What can we do, you ask?
Be part of the solution.
Everyone wants solutions, but we must be prepared to take the steps to get to better.
Go to your district reps to request police canvas, drive, and walk the communities. They need to be involved in the neighborhoods in which they work, have sensitivity trainings with the police officers, and should be involved in the schools.
Speak up in meetings to organize a change in your community.
Be active in mentoring youth on an ongoing basis.
Help get the community involved with each other.
Educate our youth on the law. (Heck, shoot me a few links in which to gain more knowledge!)
Act upon your right to vote and take others with you!
That’s my little brother y’all!! #proudmoment
Speak out to organizations you support and ensure they’re getting into the streets and working with the community (be it church, secular foundations, or whatever).
Parents, PARENT. [and consider this]
This isn’t a matter in which we can remain silent and wait for it to pass over.
Got some time??
Start this one somewhere around the 5th minute to pick up where you left off.
Be the change you want to see in others and let’s hold one another accountable. And please know, while this is disheartening and many are losing sleep in and around this area due to working excessive hours (police, news reporters, avid activists, etc.) and others souls cry out for the family of Mike Brown and the lack of justice for those wronged everywhere, SOME GOOD HAS ALREADY COME OF THIS TRAGEDY.
People pulled together and cancelled plans to clean the streets of Ferguson.
Tibetan Monks in support of the injustice for Mike Brown.
Jesse Jackson showed up on Ferguson Rd. Friday, Aug. 15 during a peaceful protest to speak to the people and he did a quick interview with news affiliate present at the time.
Several hundred waited outside of Greater Grace in St. Louis for a peace rally, while hundreds more packed inside (I got there 30 minutes early and it was already standing room only).
Day 9. Unity.
There will come a time when the national media and celebrities shedding light on the issues go home.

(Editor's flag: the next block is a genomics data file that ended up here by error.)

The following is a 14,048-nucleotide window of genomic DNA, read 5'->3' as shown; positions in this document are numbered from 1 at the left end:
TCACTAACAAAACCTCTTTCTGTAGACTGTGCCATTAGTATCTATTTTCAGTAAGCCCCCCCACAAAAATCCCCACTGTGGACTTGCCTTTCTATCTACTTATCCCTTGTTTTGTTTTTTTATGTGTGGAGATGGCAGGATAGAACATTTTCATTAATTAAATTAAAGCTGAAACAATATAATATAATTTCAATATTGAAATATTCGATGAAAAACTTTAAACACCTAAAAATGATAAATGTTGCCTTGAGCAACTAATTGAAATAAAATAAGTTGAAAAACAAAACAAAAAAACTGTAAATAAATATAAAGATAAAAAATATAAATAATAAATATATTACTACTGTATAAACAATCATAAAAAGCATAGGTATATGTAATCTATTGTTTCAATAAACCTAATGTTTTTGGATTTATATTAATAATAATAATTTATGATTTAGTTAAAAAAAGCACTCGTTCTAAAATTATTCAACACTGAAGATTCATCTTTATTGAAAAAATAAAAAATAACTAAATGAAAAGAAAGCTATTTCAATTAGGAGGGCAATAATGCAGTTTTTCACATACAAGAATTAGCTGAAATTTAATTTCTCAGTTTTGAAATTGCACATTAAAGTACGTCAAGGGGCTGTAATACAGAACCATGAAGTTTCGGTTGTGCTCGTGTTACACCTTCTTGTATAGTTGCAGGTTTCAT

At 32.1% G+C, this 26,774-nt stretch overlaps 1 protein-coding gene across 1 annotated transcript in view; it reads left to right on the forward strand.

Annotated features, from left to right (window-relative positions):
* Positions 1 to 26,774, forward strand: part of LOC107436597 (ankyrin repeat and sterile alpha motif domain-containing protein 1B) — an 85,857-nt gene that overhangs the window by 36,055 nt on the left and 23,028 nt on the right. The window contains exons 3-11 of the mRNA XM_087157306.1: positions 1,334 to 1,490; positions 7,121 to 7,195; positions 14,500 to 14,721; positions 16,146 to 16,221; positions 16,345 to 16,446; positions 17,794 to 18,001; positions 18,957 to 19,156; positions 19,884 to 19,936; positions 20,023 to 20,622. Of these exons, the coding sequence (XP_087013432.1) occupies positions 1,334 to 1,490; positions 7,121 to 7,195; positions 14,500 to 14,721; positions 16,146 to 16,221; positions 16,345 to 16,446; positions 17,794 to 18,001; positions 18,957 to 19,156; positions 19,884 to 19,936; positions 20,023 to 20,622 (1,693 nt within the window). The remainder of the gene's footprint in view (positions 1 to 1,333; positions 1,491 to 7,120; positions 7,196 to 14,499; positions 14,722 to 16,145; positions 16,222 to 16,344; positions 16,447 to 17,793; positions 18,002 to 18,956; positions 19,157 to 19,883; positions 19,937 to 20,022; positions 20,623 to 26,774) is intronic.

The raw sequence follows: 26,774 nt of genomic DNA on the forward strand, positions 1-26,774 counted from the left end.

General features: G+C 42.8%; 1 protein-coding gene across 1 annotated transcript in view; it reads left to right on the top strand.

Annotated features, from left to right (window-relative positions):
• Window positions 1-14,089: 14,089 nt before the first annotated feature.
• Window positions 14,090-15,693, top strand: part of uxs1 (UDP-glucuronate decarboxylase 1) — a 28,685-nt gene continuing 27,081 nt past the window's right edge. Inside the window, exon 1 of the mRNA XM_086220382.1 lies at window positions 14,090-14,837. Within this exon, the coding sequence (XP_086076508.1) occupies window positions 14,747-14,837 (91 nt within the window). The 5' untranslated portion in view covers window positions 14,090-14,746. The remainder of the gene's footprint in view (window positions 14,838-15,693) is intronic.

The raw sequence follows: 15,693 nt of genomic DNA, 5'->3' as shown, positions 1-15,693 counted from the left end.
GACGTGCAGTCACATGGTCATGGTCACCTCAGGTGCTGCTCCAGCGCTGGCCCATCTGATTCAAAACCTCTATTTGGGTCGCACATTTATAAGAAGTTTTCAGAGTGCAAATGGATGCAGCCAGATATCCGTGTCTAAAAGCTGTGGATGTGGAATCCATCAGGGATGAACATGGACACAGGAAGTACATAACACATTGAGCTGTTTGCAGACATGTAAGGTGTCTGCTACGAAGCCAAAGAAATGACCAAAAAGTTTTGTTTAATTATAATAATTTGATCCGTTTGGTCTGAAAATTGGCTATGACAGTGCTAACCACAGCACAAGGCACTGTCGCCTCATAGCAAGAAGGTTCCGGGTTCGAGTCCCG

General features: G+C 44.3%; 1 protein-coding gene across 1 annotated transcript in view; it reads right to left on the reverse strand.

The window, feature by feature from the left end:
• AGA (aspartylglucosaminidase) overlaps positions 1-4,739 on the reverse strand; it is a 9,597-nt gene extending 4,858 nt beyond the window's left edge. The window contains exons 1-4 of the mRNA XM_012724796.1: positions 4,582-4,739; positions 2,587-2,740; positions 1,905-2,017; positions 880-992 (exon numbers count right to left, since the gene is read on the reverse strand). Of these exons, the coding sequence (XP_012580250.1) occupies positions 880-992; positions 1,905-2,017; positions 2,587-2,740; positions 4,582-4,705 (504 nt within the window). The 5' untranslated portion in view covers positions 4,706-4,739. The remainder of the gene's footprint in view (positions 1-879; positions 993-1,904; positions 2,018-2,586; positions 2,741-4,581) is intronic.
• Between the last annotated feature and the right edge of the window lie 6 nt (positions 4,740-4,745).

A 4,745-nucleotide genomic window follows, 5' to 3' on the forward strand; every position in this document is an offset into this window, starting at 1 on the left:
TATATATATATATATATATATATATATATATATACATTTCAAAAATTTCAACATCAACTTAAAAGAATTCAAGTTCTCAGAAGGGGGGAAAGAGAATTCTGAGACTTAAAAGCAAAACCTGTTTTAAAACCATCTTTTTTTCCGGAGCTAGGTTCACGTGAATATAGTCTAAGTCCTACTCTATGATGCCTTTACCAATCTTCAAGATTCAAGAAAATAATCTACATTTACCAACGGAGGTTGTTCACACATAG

Life will go on as usual for some.
The family will still grieve.
People will still need jobs.
Children will still need ways to remain active.
Political decisions will still require your discernment.
What will you do then?
Photo credits: myself, Iamhandsome Rob, Adrian O. Walker, Vandalyzm, @Nettaaaaaaaa, Robert Cohen, live stream feed from Argus Radio.
PS. I may be silent on here for a spell. I will get back to posting as usual very soon. Just need some processing time. You have to know when you have a lot on your plate. 🙂 Find me on Facebook, Twitter, Instagram, and Youtube. And please remember:
7 responses to “The day #Ferguson changed the conversation”
Great updates and perspective Tiffany. I would love to share this with our network. We have a greater responsibility because this could happen in any of our communities. Thanks for being there and helping out and shedding positive light in a very dark situation.
Please do! Thank you for reading!
This is very powerful! Thank you for being such a strong advocate for this situation. God will continue to heal and bring all of us through this, especially the Brown’s family. May God continue to be in you and give you the strength,courage and wisdom as you continue to give great messages through these sad and difficult times. May God Bless You!!
Good stuff Tiffany. Thank you for being a leader and stepping out and helping and bringing awareness to the issues at hand.